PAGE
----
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Real World Study Finds Ocrevus, Helps Highly Disabled People with MS

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Ocrevus (ocrelizumab), marketed by Genentech, is a CD20-directed monoclonal antibody FDA-approved in 2017 to treat relapsing forms of multiple sclerosis (MS) as well as primary progressive MS (PPMS). It's currently the only disease-modifying treatment approved for treating PPMS.

Ocrevus (ocrelizumab), marketed by Genentech, is a CD20-directed monoclonal antibody FDA-approved in 2017 to treat relapsing forms of multiple sclerosis (MS) as well as primary progressive MS (PPMS). It's currently the only disease-modifying treatment approved for treating PPMS.

© stock.adobe.com

© stock.adobe.com

Ocrevus targets the CD20 protein found on B cells heavily involved in the inflammatory process that contributes to worsening of MS symptoms. The treatment has been found effective and is widely used in both relapsing and progressive forms of MS. However, clinical trials that led to its approval largely excluded individuals with MS with higher levels of disability. Thus, the effect of Ocrevus on this population is unclear.

To gain more knowledge, Maria Houtchens, M.D. and Danielle Howard, M.D., from the Brigham and Women’s Multiple Sclerosis Center in Boston, conducted a retrospective chart review of patients seen at the center who started Ocrevus treatment between July 2017 and July 2021.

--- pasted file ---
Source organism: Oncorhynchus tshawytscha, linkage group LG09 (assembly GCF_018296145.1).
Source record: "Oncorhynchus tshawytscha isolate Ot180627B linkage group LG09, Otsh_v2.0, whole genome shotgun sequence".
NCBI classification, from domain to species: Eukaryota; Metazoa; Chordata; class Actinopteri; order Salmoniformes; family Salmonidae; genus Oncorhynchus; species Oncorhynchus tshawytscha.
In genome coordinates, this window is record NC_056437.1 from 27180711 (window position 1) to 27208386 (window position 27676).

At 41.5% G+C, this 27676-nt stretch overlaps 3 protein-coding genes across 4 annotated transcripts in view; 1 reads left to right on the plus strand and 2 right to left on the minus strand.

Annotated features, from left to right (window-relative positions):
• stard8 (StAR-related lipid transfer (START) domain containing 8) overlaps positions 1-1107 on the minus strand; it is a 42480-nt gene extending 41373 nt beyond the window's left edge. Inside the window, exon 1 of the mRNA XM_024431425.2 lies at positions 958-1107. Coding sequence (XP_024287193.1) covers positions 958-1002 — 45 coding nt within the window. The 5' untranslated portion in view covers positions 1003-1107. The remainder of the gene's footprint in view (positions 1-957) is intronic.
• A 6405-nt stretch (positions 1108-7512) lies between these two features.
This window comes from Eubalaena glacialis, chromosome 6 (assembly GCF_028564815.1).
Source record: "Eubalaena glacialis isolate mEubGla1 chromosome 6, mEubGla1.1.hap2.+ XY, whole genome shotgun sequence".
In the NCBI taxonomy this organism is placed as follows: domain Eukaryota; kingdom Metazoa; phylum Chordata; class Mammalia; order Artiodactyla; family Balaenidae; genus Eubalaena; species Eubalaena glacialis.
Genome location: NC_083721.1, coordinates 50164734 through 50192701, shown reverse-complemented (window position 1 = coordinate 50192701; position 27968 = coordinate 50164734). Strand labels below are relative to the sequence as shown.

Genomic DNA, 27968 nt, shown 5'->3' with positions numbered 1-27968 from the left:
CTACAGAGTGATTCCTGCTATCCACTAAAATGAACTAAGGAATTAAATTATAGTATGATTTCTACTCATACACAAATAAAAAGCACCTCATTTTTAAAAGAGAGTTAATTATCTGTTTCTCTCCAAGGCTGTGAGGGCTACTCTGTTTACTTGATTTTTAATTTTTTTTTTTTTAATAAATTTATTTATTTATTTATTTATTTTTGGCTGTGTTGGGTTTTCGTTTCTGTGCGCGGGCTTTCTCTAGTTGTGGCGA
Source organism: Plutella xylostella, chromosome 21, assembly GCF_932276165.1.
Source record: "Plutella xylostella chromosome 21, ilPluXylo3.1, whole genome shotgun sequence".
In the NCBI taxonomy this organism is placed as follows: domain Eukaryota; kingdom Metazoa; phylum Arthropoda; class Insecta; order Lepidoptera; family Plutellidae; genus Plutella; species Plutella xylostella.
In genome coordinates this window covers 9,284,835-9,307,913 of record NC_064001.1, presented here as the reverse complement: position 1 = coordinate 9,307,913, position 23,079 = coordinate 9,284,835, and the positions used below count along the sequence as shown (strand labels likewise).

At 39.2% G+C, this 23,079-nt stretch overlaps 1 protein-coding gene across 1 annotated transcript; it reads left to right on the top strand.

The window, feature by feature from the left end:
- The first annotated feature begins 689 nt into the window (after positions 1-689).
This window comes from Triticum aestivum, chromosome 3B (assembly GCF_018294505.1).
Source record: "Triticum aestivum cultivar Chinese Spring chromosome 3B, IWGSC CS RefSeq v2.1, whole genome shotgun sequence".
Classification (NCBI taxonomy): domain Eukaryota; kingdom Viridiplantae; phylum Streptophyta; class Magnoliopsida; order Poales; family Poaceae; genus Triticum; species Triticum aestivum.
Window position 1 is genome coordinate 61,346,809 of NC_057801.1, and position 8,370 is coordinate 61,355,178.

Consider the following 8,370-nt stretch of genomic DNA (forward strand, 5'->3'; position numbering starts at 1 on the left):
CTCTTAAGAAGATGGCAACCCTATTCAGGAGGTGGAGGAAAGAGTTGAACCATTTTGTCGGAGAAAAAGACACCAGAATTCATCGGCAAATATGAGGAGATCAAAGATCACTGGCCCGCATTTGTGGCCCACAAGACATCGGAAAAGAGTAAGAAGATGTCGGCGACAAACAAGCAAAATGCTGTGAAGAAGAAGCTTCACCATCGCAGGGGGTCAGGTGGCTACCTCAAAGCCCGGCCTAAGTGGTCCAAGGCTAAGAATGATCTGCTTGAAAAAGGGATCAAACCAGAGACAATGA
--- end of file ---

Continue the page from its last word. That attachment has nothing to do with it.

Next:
Specifically, Houtchens and Howard analyzed the records of patients with an Expanded Disability Status Scale (EDSS) score of 6.5 or higher at the time they began receiving Ocrevus. This disability score indicates the patient needed two walking aids to walk 100 meters (328 feet) without resting.

The results from the study were published in the February 2024 issue of Multiple Sclerosis and Related Disorders.

A total of 62 patients were included in the final analysis. Of these, 79% had secondary progressive MS (SPMS), and 21% were diagnosed with PPMS. The median age of the participants was 62.1 years, and the median EDSS score was 7. Ocrevus treatment was started in 41.9% of patients due to clinical evidence of disease progression, in 27.4% due to patient-reported progression, and in 12.9% to prevent future progression.

The average duration of treatment was about three years. A total of 46.8% of participants discontinued Ocrevus before the end of the study period. Reasons for discontinuation included side effects (58.6%), disease progression or lack of benefit (41.4%), and concern about the COVID-19 pandemic (20.7%).

About 53% of patients reported side effects. The most common were frequent infections (63.6%) and infusion reactions (24.2%). A total of 51.6% of participants continued Ocrevus treatment throughout the study period (an average of about 3 years). Of these, 66.1% remained clinically stable, as evidenced by a mean end EDSS score of 7, and 29% reported that their disease remained stable.

Based on this data, the researchers conclude that Ocrevus may stabilize disability progression in patients with MS and a high disability level.

Houtchens and Howard wrote, “Our study reports on the safety and effectiveness of [Ocrevus] in MS patients with significant levels of disability and suggests that it may be a useful therapeutic strategy in up to a third of these patients in appropriate clinical setting.”

“More research is needed to help identify those highly disabled [people with MS] who would most benefit from [Ocrevus] use,” the authors added.

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